Where should I set up a simple majority fund for a minor?
December 31, 2016 10:56 AM   Subscribe

If I want to set up a majority fund in the name of a minor, age 10, without the restrictions of a 529, in some way that would be mostly hands-off but periodically rebalanced without much in the way of management costs, what would be the best way to go about that?

529s are out because they can only be spent on accredited schools, and if the minor in question wants to use the money to pursue a perfectly good career which doesn't require a 4 year degree (e.g. master carpentry) I don't want to eat the giant tax penalty. I'd rather eat the small tax penalty now and have the flexibility later.
posted by paul_smatatoes to Work & Money (2 answers total) 7 users marked this as a favorite
You're probably aware of this, but having large amounts of money in the minor's name outside of a 529 can dramatically affect financial aid if family income and parental assets would otherwise allow him/her to receive aid. Just making sure you factored that in. (I also don't like the limitations of a 529 so am keeping my kids' college savings in a mutual fund in my name.)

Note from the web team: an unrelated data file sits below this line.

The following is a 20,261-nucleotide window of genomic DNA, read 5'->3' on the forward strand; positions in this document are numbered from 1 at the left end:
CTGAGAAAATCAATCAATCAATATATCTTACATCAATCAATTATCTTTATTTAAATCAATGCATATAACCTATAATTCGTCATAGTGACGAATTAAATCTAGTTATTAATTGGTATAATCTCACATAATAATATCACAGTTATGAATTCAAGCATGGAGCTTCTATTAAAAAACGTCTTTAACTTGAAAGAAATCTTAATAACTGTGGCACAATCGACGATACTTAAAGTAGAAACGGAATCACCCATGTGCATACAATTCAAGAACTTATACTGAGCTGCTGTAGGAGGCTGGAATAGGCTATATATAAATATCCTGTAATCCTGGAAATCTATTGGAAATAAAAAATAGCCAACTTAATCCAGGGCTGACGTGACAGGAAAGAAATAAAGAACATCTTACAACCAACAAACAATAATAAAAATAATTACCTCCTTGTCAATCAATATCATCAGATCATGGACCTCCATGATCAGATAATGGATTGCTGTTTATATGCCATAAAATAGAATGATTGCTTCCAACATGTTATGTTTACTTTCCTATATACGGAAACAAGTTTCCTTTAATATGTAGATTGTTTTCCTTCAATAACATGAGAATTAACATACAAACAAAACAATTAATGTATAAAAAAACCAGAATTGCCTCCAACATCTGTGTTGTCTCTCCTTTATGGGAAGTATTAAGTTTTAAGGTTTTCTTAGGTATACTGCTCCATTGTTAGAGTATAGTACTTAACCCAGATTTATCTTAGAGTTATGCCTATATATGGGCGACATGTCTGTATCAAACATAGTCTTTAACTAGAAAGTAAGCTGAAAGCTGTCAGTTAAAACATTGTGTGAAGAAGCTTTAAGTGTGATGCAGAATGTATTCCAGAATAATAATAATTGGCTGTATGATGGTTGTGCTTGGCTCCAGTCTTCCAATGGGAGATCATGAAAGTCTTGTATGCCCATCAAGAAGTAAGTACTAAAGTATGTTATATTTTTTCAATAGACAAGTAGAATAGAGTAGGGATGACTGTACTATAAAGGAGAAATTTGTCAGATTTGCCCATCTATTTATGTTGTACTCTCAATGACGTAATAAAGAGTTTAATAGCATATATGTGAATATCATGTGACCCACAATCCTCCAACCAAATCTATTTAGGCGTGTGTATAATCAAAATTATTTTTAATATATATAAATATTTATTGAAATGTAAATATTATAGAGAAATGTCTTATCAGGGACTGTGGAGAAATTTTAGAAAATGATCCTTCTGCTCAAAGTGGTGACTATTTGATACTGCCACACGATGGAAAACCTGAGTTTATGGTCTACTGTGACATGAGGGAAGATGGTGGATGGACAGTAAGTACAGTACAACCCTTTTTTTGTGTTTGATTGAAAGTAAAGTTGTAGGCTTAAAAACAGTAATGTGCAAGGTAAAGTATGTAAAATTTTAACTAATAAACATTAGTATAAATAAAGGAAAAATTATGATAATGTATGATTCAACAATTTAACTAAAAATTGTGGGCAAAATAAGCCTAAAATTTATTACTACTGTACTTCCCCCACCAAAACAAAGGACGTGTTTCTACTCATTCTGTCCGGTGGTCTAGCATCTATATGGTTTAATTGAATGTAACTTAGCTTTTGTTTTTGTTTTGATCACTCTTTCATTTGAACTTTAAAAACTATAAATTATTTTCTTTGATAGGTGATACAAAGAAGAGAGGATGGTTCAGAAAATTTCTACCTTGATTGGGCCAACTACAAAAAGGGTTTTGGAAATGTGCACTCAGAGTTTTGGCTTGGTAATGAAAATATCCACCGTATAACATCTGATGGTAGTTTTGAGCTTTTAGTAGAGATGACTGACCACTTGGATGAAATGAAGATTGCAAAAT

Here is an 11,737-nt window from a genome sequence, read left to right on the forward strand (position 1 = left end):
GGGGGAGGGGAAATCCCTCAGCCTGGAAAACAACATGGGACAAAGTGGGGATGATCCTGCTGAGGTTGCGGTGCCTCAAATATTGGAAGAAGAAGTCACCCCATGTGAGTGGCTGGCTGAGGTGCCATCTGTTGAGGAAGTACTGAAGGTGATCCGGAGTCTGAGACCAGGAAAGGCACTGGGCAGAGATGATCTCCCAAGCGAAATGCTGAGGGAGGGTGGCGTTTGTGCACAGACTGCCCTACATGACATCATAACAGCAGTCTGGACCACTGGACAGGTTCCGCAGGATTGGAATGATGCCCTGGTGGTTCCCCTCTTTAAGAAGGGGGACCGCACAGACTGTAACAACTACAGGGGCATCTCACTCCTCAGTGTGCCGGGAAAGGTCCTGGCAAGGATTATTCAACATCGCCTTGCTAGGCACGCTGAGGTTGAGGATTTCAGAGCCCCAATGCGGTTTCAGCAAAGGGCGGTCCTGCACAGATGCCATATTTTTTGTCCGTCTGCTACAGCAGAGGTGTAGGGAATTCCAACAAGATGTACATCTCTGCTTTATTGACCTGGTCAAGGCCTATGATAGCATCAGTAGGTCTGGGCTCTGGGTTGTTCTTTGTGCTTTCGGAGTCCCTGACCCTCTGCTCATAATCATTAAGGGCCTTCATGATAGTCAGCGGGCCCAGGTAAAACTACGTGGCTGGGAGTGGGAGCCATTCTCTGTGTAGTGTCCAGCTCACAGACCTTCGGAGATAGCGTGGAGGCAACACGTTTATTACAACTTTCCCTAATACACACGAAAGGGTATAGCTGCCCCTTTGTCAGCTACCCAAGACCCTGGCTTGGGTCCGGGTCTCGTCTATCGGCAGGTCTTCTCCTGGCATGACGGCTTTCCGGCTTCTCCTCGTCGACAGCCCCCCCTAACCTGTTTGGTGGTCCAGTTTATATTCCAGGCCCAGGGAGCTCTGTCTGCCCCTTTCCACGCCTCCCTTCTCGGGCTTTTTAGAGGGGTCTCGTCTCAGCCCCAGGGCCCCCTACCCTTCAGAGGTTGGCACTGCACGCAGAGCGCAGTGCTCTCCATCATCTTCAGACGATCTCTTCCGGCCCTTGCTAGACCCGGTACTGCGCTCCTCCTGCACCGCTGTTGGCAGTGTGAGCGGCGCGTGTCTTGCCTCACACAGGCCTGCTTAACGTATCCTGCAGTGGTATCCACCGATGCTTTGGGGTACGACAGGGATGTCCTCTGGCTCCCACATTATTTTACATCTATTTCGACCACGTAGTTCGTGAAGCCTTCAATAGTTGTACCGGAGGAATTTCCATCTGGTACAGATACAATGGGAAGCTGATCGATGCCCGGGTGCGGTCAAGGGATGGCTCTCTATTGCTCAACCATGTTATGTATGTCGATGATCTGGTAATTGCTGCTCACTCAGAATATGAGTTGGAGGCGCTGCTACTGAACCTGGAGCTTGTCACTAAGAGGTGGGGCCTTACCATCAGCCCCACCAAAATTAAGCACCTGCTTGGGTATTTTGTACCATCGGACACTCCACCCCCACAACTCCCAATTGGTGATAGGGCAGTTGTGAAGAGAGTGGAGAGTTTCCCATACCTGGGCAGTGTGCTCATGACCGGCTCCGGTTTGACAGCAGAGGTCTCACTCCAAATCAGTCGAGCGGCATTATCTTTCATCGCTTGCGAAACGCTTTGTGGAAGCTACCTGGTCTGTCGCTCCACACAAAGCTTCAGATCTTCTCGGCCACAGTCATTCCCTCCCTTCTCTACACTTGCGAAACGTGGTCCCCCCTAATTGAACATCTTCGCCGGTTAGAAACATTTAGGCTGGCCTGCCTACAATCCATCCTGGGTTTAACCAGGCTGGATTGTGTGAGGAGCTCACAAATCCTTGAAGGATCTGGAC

posted by metasarah at 11:41 AM on December 31, 2016 [1 favorite]

A UGMA/UTMA account (Uniform Gift/Trust to Minor Act) via one of the big institutions like Vanguard or Fidelity is the traditional answer to this. They don't have to be used for education, but they don't get any tax breaks and as metasarah notes, if they do go to college the money will be weighed more heavily in financial aid calculations since it is the child's asset. Finally, the gift is irrevocable and once the child reaches the age of majority the money is theirs, no strings attached. These were a lot more popular prior to the introduction of 529s.

If you don't want the tax benefits, it might make more sense to do what metasarah is doing--keep the money under your own name and then gift it to the child when the time comes (up to 14K per year annual gift tax exclusion, or you can make a larger gift under the lifetime gift tax exclusion). Finally, you can pay tuition directly to a school and still use your 14K annual gift exclusion for something else.

Here's a Vanguard chart that compares the various vehicles for college savings.
posted by The Elusive Architeuthis at 12:10 PM on December 31, 2016 [2 favorites]

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